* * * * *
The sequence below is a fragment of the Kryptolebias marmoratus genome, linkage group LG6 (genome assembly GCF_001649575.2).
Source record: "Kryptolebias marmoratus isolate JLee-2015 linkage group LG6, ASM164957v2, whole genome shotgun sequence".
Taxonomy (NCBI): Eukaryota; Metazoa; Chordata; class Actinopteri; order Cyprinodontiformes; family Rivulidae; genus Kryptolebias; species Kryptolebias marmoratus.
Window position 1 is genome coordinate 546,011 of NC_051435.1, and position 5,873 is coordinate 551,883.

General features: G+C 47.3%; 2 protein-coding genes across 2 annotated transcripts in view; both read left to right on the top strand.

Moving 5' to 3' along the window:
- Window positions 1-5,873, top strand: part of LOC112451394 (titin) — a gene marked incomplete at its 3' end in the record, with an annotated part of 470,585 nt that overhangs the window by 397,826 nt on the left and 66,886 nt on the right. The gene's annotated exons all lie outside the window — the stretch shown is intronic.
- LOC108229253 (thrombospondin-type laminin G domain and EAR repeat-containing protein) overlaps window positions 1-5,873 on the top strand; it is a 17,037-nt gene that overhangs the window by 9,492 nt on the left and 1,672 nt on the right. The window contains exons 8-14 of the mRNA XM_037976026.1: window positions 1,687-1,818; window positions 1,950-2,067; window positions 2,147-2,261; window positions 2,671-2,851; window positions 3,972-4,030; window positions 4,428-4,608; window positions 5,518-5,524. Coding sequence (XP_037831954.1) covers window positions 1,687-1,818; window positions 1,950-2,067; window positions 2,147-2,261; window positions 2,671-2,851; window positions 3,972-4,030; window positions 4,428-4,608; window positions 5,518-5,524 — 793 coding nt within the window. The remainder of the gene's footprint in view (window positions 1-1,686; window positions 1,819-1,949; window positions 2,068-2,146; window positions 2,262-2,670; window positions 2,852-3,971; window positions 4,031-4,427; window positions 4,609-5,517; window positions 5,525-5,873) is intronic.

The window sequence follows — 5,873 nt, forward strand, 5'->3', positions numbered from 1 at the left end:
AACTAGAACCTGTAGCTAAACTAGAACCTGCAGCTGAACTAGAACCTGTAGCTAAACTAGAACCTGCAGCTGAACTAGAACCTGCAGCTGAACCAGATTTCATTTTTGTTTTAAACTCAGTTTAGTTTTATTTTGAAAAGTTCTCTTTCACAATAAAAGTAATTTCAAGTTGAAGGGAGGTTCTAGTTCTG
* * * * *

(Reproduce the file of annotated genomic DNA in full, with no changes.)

The sequence below is a fragment of the Kryptolebias marmoratus genome, linkage group LG6 (genome assembly GCF_001649575.2).
Source record: "Kryptolebias marmoratus isolate JLee-2015 linkage group LG6, ASM164957v2, whole genome shotgun sequence".
Taxonomy (NCBI): Eukaryota; Metazoa; Chordata; class Actinopteri; order Cyprinodontiformes; family Rivulidae; genus Kryptolebias; species Kryptolebias marmoratus.
Window position 1 is genome coordinate 546,011 of NC_051435.1, and position 5,873 is coordinate 551,883.

General features: G+C 47.3%; 2 protein-coding genes across 2 annotated transcripts in view; both read left to right on the top strand.

Moving 5' to 3' along the window:
- Window positions 1-5,873, top strand: part of LOC112451394 (titin) — a gene marked incomplete at its 3' end in the record, with an annotated part of 470,585 nt that overhangs the window by 397,826 nt on the left and 66,886 nt on the right. The gene's annotated exons all lie outside the window — the stretch shown is intronic.
- LOC108229253 (thrombospondin-type laminin G domain and EAR repeat-containing protein) overlaps window positions 1-5,873 on the top strand; it is a 17,037-nt gene that overhangs the window by 9,492 nt on the left and 1,672 nt on the right. The window contains exons 8-14 of the mRNA XM_037976026.1: window positions 1,687-1,818; window positions 1,950-2,067; window positions 2,147-2,261; window positions 2,671-2,851; window positions 3,972-4,030; window positions 4,428-4,608; window positions 5,518-5,524. Coding sequence (XP_037831954.1) covers window positions 1,687-1,818; window positions 1,950-2,067; window positions 2,147-2,261; window positions 2,671-2,851; window positions 3,972-4,030; window positions 4,428-4,608; window positions 5,518-5,524 — 793 coding nt within the window. The remainder of the gene's footprint in view (window positions 1-1,686; window positions 1,819-1,949; window positions 2,068-2,146; window positions 2,262-2,670; window positions 2,852-3,971; window positions 4,031-4,427; window positions 4,609-5,517; window positions 5,525-5,873) is intronic.

The window sequence follows — 5,873 nt, forward strand, 5'->3', positions numbered from 1 at the left end:
AACTAGAACCTGTAGCTAAACTAGAACCTGCAGCTGAACTAGAACCTGTAGCTAAACTAGAACCTGCAGCTGAACTAGAACCTGCAGCTGAACCAGATTTCATTTTTGTTTTAAACTCAGTTTAGTTTTATTTTGAAAAGTTCTCTTTCACAATAAAAGTAATTTCAAGTTGAAGGGAGGTTCTAGTTCTG